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Investigating Stopping Distances

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Introduction

Investigating Stopping Distances I am investigating the stopping distance of a car rolled down a ramp. The factors affecting stopping distances are; * The mass of the car will affect the stopping distance of the car due to the effects of friction that will increase as the mass of the car increases. * Speed of the toy car affects the stopping distance. * Air resistance will affect the stopping distance. * The surface on which the car is to stop on will effect the stopping distance * Also all other frictional forces will affect the car like the surface area of the tyres on the car. The friction between the axle and the chassis. * Gravity, although I will be unable to vary this in my investigation, it would affect the friction between the car and the road. * I will vary the height of the ramp using the blocks, which in turn will vary the speed of the car. I will measure d that will be equal and kept constant at 100mm. Therefore to find the speed of the car I will use the formula: Speed = Distance (d) of card / time on light gate Then I will measure the stopping distance from the base of the ramp. I will repeat the readings 3 times and find the average stopping distance over 8 different speeds. ...read more.

Middle

The car would have a piece of card to attach it so the light gate would be able to sense this change. The speed could be changed by the height of the ramp. The measurements will be speed in m/s whilst the distance was in cm. The preliminary results were a basis of the range I was going to use. We decided from this we would use the smallest height of 10cm, 15cm, 20cm, 25cm, 30cm, 35cm, 40cm and to the largest height of 45cm. We will repeat each height 3 times and will have two solutions speed - required from the Psion and distance - measured from the ruler as soon as it left the base. Results Height (cm) Distance (cm) Speed (m/s) 1 2 3 Av 1 2 3 Av Av^2 10 16.7 17 16.8 16.8 0.415 0.428 0.424 0.42 0.178 15 30.5 34.5 33.3 32.8 0.572 0.598 0.589 0.59 0.344 20 42.5 46 47 45.2 0.66 0.702 0.675 0.68 0.461 25 56.5 60.5 59.5 58.8 0.757 0.785 0.766 0.77 0.592 30 64 67.5 69 66.8 0.803 0.816 0.803 0.81 0.652 35 71.5 74.5 73.5 73.2 0.849 0.857 0.857 0.85 0.730 40 84 85.5 85.5 85.0 0.873 0.868 0.865 0.87 0.755 45 101.5 103 104.5 103.0 0.911 0.962 0.982 0.95 0.906 Conclusion From the results that I have got I have found my predictions to be quite good, as the lines on the graphs are similar to what I predicted. ...read more.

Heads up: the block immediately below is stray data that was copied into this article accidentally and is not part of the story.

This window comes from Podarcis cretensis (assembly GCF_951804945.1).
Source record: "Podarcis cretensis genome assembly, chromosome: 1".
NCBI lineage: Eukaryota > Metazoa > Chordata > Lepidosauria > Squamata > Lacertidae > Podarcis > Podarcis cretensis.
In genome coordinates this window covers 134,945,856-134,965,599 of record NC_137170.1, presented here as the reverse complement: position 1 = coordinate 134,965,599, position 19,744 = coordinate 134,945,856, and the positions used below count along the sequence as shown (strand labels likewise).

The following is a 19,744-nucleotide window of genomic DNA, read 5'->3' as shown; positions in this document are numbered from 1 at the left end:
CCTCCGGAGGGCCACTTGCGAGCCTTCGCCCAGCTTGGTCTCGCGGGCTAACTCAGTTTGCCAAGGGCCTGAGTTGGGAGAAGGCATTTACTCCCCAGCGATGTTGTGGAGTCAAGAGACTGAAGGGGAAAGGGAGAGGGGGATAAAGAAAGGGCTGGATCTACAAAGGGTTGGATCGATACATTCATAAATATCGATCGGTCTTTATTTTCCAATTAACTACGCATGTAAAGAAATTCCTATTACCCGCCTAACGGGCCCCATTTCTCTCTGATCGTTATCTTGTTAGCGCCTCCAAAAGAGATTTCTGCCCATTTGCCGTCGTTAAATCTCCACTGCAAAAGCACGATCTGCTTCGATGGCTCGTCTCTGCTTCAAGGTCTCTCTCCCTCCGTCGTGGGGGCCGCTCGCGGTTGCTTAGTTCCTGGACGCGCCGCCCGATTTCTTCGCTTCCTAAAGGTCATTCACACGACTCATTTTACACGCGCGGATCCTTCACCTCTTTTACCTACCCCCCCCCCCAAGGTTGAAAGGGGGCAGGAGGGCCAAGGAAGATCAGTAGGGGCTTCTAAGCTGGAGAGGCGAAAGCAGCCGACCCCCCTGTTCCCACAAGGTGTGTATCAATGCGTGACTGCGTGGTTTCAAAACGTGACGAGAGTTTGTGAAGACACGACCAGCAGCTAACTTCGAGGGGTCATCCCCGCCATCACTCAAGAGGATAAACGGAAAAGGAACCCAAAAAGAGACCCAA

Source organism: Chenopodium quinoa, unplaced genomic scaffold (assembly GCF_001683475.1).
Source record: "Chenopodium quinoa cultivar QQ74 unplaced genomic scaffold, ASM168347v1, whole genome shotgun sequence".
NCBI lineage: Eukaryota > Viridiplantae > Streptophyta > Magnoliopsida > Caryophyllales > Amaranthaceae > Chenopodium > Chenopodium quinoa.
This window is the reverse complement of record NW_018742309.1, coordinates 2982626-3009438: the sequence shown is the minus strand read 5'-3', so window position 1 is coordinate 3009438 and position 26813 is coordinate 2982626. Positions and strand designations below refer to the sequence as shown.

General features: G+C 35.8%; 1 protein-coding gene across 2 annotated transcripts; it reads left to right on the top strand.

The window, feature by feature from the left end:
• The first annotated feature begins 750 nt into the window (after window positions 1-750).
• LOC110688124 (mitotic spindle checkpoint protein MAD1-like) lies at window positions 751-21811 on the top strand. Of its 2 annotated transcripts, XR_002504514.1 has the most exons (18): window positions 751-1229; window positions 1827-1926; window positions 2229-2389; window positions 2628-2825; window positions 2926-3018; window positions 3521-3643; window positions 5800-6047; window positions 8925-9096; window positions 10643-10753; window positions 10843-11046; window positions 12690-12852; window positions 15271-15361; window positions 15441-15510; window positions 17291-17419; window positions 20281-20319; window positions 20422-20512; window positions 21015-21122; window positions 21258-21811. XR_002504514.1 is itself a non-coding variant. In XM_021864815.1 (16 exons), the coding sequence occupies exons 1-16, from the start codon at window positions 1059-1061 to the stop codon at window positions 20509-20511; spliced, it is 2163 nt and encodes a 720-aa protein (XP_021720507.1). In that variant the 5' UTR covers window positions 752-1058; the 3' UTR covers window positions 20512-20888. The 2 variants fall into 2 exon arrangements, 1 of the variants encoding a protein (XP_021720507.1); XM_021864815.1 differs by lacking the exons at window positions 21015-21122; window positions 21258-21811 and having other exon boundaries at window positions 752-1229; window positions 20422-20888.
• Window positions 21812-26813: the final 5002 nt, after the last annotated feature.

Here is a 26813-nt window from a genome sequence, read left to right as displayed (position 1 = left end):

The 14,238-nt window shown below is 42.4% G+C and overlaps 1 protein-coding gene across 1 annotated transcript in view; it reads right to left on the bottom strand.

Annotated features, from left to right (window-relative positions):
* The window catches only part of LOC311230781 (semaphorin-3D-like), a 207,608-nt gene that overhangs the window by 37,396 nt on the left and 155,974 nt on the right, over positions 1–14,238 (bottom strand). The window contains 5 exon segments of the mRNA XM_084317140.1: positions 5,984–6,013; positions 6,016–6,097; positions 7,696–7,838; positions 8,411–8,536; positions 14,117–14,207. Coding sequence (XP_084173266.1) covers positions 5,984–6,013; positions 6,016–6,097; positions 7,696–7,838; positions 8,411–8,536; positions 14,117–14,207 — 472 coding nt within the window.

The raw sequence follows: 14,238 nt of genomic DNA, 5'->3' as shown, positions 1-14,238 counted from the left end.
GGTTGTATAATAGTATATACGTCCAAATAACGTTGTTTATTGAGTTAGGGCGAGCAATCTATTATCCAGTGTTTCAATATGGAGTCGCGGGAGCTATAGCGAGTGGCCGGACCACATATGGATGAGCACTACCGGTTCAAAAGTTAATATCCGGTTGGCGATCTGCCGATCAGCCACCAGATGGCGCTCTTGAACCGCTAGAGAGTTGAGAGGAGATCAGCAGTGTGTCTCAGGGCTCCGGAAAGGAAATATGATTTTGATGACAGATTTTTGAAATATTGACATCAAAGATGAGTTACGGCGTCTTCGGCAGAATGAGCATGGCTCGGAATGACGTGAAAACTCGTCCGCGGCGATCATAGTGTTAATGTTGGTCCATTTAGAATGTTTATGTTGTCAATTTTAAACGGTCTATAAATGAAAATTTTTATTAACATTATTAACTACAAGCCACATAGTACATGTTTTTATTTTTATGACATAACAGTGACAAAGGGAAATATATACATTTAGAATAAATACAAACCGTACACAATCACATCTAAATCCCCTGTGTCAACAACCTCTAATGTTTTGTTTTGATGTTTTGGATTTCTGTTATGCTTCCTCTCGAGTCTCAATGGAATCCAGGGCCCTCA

Conclusion

Another part of the method that needs to be improved is the act of measuring the stopped distance of the car. This also was done by hand which could cause significant error because of the inaccuracies involved with looking down at the ruler and reading off a value. To improve the point made about releasing the car I would set up some sort of clamp with a solenoid to release the car electronically therefore eliminating any human error. Also stopping distance could be measured electronically by using several hundred tiny lasers or light gates set up in millimetre intervals, just like a ruler along the area where the car would run. Or there could be tiny magnets set up along the ruler and a reed switch attached to the side of the car and as it passed along side the ruler depending on how many times the reed switch was broken it would calculate a distance. Then a measurement could be digitally read of a display, which would eliminate any human error in looking at a ruler. But these ideas are far too unpractical to do at school and would be very time consuming to set-up. Also to improve on the height adjustment of the ramp could be done using pneumatic pistons to lift the ramp up and down to the exact height wanted. ...read more.

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